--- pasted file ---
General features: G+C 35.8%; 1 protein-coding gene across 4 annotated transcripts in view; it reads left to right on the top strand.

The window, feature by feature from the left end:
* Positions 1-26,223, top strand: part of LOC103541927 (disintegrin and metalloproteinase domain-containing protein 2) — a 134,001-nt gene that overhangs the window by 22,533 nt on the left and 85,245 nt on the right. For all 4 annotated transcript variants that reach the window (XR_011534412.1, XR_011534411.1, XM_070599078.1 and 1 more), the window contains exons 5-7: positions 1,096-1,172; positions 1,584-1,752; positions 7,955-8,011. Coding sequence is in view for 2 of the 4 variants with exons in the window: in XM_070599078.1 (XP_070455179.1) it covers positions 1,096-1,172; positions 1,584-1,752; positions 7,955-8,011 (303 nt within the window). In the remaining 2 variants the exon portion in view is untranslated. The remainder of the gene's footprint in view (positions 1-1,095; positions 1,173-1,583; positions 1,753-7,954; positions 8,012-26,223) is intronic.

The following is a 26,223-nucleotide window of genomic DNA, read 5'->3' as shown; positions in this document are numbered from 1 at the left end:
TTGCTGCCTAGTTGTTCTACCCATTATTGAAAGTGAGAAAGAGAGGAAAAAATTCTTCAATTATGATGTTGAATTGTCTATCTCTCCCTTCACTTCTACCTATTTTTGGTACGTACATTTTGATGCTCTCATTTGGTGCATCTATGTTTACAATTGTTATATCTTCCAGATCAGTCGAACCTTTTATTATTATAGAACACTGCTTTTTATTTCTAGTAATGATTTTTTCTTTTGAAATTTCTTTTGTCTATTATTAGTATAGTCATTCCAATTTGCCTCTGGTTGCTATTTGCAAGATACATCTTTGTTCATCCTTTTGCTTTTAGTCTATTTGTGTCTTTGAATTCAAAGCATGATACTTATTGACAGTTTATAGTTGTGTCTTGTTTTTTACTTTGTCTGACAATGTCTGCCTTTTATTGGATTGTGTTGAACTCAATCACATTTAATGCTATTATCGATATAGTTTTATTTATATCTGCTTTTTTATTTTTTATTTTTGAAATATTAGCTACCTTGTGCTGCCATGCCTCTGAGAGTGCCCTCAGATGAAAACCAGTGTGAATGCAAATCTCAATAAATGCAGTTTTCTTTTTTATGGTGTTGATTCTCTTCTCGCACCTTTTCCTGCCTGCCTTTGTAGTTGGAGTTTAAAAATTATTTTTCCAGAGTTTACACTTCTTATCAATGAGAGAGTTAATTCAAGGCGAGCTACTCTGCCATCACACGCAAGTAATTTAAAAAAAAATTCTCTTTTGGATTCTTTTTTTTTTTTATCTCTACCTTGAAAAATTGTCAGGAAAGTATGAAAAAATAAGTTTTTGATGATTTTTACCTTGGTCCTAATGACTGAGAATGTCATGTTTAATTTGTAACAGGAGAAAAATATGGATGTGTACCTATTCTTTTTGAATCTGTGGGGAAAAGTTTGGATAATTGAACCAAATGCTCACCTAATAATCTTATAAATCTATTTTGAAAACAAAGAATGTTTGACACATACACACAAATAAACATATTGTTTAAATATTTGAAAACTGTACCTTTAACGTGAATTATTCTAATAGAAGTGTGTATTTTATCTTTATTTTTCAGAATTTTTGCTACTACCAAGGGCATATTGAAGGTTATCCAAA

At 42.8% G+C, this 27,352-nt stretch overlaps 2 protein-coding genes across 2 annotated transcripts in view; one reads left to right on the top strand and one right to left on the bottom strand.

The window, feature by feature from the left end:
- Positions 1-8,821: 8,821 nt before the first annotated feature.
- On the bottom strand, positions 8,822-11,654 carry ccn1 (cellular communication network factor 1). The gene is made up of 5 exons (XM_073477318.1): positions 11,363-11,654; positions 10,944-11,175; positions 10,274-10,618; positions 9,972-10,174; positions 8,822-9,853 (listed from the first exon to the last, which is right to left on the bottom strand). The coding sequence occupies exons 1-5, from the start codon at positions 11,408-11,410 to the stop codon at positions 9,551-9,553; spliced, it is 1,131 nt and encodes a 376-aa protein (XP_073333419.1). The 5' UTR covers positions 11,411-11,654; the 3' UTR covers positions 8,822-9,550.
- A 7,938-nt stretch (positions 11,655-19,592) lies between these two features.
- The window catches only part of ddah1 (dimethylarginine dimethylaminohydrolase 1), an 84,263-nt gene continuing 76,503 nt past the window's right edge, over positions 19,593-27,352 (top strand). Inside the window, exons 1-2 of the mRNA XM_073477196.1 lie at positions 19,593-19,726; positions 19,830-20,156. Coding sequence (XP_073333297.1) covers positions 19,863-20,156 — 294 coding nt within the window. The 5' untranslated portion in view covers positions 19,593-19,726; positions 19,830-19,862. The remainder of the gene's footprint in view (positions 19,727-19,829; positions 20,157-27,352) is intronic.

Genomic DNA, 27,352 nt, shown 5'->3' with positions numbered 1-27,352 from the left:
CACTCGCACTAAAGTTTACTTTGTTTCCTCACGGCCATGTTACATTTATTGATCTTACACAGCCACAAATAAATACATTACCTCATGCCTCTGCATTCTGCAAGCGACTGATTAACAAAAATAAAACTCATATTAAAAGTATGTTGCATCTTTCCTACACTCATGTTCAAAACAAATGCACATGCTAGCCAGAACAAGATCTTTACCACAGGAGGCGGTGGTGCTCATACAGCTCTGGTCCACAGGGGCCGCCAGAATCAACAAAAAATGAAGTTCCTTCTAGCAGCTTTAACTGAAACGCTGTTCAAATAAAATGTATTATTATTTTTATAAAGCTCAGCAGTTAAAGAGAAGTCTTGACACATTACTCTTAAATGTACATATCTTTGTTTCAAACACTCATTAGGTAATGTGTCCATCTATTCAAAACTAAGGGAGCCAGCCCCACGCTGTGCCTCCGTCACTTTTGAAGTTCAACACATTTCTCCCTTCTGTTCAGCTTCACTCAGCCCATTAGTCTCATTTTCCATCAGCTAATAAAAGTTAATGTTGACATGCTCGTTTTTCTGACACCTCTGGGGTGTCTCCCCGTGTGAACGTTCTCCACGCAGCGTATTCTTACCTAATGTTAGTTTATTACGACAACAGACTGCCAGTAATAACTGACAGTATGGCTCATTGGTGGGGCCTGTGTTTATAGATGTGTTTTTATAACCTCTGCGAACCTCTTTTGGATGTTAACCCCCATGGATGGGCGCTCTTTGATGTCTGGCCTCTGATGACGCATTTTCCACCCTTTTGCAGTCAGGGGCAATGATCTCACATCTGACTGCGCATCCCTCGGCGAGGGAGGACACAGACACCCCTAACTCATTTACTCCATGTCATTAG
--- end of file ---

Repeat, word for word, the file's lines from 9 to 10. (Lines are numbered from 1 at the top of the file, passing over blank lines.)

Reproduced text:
- On the bottom strand, positions 8,822-11,654 carry ccn1 (cellular communication network factor 1). The gene is made up of 5 exons (XM_073477318.1): positions 11,363-11,654; positions 10,944-11,175; positions 10,274-10,618; positions 9,972-10,174; positions 8,822-9,853 (listed from the first exon to the last, which is right to left on the bottom strand). The coding sequence occupies exons 1-5, from the start codon at positions 11,408-11,410 to the stop codon at positions 9,551-9,553; spliced, it is 1,131 nt and encodes a 376-aa protein (XP_073333419.1). The 5' UTR covers positions 11,411-11,654; the 3' UTR covers positions 8,822-9,550.
- A 7,938-nt stretch (positions 11,655-19,592) lies between these two features.